A human conceit is that, well, we’re often conceited. A flaw in others, to be sure. And not so much for ourselves.
In the education industry, especially at the university level, our newness, our currency has never, ever been better or more timely.
We in education really think of everything. Which, doubtless, explains why we’re all at the university.
And today there’s nothing better than marshaling contemporary resources for purposes of educating others.
Hence online education: delivery of coursework via digital media.
But online education is hardly an innovation. Or it is, only if one is able to overlook a hundred years of media.
Today’s online education is little more than that offered at the turn of the 20th century. Back then, it was called correspondence school.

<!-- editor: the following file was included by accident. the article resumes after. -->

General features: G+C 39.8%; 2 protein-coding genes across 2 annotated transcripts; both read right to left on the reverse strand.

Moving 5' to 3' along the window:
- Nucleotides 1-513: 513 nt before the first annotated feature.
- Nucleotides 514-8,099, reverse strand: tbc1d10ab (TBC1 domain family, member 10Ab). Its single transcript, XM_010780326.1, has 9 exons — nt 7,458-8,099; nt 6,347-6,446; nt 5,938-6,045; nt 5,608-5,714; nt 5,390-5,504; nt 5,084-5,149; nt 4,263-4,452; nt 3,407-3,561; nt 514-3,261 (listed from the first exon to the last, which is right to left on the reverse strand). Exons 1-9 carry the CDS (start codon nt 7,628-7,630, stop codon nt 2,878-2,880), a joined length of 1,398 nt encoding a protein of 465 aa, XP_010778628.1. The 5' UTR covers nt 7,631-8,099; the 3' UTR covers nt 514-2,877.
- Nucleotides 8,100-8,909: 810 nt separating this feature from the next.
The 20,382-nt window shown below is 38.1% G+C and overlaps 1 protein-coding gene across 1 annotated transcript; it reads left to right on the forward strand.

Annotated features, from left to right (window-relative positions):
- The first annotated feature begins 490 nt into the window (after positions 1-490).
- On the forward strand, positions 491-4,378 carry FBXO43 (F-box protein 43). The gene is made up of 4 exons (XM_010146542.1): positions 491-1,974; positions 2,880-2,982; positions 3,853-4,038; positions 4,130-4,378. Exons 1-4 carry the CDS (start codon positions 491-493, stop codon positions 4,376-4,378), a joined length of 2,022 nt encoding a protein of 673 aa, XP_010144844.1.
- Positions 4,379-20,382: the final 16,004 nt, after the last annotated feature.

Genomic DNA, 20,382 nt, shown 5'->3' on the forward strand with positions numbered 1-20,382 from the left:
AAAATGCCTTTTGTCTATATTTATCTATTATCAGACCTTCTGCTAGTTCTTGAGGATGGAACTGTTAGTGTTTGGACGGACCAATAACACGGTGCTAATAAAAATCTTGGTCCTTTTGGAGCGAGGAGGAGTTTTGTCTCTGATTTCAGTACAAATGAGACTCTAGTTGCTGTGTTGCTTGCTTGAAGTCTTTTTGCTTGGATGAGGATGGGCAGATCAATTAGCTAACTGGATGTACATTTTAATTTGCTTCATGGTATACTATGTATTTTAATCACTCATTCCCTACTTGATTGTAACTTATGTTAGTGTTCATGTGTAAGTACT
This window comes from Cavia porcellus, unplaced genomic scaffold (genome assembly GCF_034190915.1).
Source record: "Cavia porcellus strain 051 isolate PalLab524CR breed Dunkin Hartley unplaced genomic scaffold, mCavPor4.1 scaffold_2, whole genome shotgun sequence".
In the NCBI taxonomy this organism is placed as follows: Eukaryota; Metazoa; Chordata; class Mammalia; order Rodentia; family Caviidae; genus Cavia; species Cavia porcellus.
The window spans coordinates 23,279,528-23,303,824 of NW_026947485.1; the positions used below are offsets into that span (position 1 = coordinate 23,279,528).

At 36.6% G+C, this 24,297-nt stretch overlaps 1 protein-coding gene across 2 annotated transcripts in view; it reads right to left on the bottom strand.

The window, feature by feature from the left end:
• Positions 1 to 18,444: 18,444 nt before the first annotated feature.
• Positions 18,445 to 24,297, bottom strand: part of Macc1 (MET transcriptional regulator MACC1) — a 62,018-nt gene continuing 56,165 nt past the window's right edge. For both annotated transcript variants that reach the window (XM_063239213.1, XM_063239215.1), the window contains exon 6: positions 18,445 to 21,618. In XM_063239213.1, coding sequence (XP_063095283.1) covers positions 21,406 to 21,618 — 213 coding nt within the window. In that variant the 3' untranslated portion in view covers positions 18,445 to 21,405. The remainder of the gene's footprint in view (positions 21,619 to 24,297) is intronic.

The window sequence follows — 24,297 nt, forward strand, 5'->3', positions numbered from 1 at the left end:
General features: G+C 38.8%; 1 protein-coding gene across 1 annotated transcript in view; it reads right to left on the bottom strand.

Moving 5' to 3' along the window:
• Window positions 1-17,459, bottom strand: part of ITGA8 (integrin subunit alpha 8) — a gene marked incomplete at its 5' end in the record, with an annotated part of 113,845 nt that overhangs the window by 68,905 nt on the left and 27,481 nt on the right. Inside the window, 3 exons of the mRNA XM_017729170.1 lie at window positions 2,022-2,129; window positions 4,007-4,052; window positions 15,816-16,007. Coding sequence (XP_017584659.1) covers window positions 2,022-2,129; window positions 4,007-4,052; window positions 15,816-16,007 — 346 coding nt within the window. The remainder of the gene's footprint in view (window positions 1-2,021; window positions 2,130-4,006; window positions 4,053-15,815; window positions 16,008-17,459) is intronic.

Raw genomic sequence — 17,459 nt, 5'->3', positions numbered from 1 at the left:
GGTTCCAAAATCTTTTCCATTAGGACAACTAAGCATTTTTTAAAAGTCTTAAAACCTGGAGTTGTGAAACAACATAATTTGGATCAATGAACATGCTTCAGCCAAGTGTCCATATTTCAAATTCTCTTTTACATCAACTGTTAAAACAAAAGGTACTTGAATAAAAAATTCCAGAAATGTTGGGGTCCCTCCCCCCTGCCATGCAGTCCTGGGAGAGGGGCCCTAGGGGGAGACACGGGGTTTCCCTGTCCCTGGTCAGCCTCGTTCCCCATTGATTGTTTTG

Lessons were mailed out, students completed them and mailed them back to the school.
Radio, by 1925, was widely touted as “the university in the home.” As was TV, 25 years later. And a quarter century after that, video cassette tapes sent through the mail were the thing-du-jour. Swiftly followed by satellite delivery.
The conceit that’s less well acknowledged is the human ability to game a system
Recently (September 2, 2016), The Chronicle of Higher Education offered reporter Brad Wolverton’s lengthy cover story entitled “The New Economy of Cheating.”
Not only are students paying to have their term papers and assignments written by others, the article reports, online education makes possible hiring someone to take the entire course for you.
Including, the article indicates, the Ph.D. dissertation. (No mention, thus far, of med school.)
Alarming, to be sure, the must-read story brings to life, in Wikipedia’s words, the “adage which began as a cartoon caption by Peter Steiner and published by The New Yorker on July 5, 1993.”
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